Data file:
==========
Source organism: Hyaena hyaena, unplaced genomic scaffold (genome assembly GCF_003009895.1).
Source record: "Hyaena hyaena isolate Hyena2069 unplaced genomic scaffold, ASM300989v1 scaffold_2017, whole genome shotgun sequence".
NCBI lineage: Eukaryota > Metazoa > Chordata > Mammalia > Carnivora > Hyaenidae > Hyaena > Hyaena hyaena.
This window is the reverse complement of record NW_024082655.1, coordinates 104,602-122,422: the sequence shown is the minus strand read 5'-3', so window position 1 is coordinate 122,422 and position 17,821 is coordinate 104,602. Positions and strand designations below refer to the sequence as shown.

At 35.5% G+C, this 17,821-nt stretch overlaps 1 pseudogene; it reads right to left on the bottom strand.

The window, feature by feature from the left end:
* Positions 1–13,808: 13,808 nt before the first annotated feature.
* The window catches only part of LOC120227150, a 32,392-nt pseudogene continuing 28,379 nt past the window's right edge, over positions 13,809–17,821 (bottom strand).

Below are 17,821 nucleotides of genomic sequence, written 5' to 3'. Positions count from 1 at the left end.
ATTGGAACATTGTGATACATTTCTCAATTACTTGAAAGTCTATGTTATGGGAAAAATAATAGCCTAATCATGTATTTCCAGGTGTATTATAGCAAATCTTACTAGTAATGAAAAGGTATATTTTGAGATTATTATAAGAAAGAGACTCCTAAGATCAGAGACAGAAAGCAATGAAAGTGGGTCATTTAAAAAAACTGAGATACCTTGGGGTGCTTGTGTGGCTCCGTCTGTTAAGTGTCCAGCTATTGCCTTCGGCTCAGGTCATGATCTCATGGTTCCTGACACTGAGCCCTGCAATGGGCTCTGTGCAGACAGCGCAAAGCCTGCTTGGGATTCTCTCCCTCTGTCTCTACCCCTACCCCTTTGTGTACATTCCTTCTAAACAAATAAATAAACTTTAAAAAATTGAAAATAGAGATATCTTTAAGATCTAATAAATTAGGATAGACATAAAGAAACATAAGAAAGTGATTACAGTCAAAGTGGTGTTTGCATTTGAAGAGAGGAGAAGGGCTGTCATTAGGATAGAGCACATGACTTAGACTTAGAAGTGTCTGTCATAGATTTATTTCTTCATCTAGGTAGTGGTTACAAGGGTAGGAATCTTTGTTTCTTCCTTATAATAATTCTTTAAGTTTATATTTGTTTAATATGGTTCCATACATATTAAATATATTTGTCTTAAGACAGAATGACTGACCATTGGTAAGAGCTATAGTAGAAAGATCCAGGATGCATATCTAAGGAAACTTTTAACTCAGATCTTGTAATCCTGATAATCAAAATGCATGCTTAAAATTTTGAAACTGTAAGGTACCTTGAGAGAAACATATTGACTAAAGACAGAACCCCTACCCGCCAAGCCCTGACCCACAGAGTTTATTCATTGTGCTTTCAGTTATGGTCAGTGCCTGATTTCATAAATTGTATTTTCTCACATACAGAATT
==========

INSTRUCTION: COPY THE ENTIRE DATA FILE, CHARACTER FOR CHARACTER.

Source organism: Hyaena hyaena, unplaced genomic scaffold (genome assembly GCF_003009895.1).
Source record: "Hyaena hyaena isolate Hyena2069 unplaced genomic scaffold, ASM300989v1 scaffold_2017, whole genome shotgun sequence".
NCBI lineage: Eukaryota > Metazoa > Chordata > Mammalia > Carnivora > Hyaenidae > Hyaena > Hyaena hyaena.
This window is the reverse complement of record NW_024082655.1, coordinates 104,602-122,422: the sequence shown is the minus strand read 5'-3', so window position 1 is coordinate 122,422 and position 17,821 is coordinate 104,602. Positions and strand designations below refer to the sequence as shown.

At 35.5% G+C, this 17,821-nt stretch overlaps 1 pseudogene; it reads right to left on the bottom strand.

The window, feature by feature from the left end:
* Positions 1–13,808: 13,808 nt before the first annotated feature.
* The window catches only part of LOC120227150, a 32,392-nt pseudogene continuing 28,379 nt past the window's right edge, over positions 13,809–17,821 (bottom strand).

Below are 17,821 nucleotides of genomic sequence, written 5' to 3'. Positions count from 1 at the left end.
ATTGGAACATTGTGATACATTTCTCAATTACTTGAAAGTCTATGTTATGGGAAAAATAATAGCCTAATCATGTATTTCCAGGTGTATTATAGCAAATCTTACTAGTAATGAAAAGGTATATTTTGAGATTATTATAAGAAAGAGACTCCTAAGATCAGAGACAGAAAGCAATGAAAGTGGGTCATTTAAAAAAACTGAGATACCTTGGGGTGCTTGTGTGGCTCCGTCTGTTAAGTGTCCAGCTATTGCCTTCGGCTCAGGTCATGATCTCATGGTTCCTGACACTGAGCCCTGCAATGGGCTCTGTGCAGACAGCGCAAAGCCTGCTTGGGATTCTCTCCCTCTGTCTCTACCCCTACCCCTTTGTGTACATTCCTTCTAAACAAATAAATAAACTTTAAAAAATTGAAAATAGAGATATCTTTAAGATCTAATAAATTAGGATAGACATAAAGAAACATAAGAAAGTGATTACAGTCAAAGTGGTGTTTGCATTTGAAGAGAGGAGAAGGGCTGTCATTAGGATAGAGCACATGACTTAGACTTAGAAGTGTCTGTCATAGATTTATTTCTTCATCTAGGTAGTGGTTACAAGGGTAGGAATCTTTGTTTCTTCCTTATAATAATTCTTTAAGTTTATATTTGTTTAATATGGTTCCATACATATTAAATATATTTGTCTTAAGACAGAATGACTGACCATTGGTAAGAGCTATAGTAGAAAGATCCAGGATGCATATCTAAGGAAACTTTTAACTCAGATCTTGTAATCCTGATAATCAAAATGCATGCTTAAAATTTTGAAACTGTAAGGTACCTTGAGAGAAACATATTGACTAAAGACAGAACCCCTACCCGCCAAGCCCTGACCCACAGAGTTTATTCATTGTGCTTTCAGTTATGGTCAGTGCCTGATTTCATAAATTGTATTTTCTCACATACAGAATT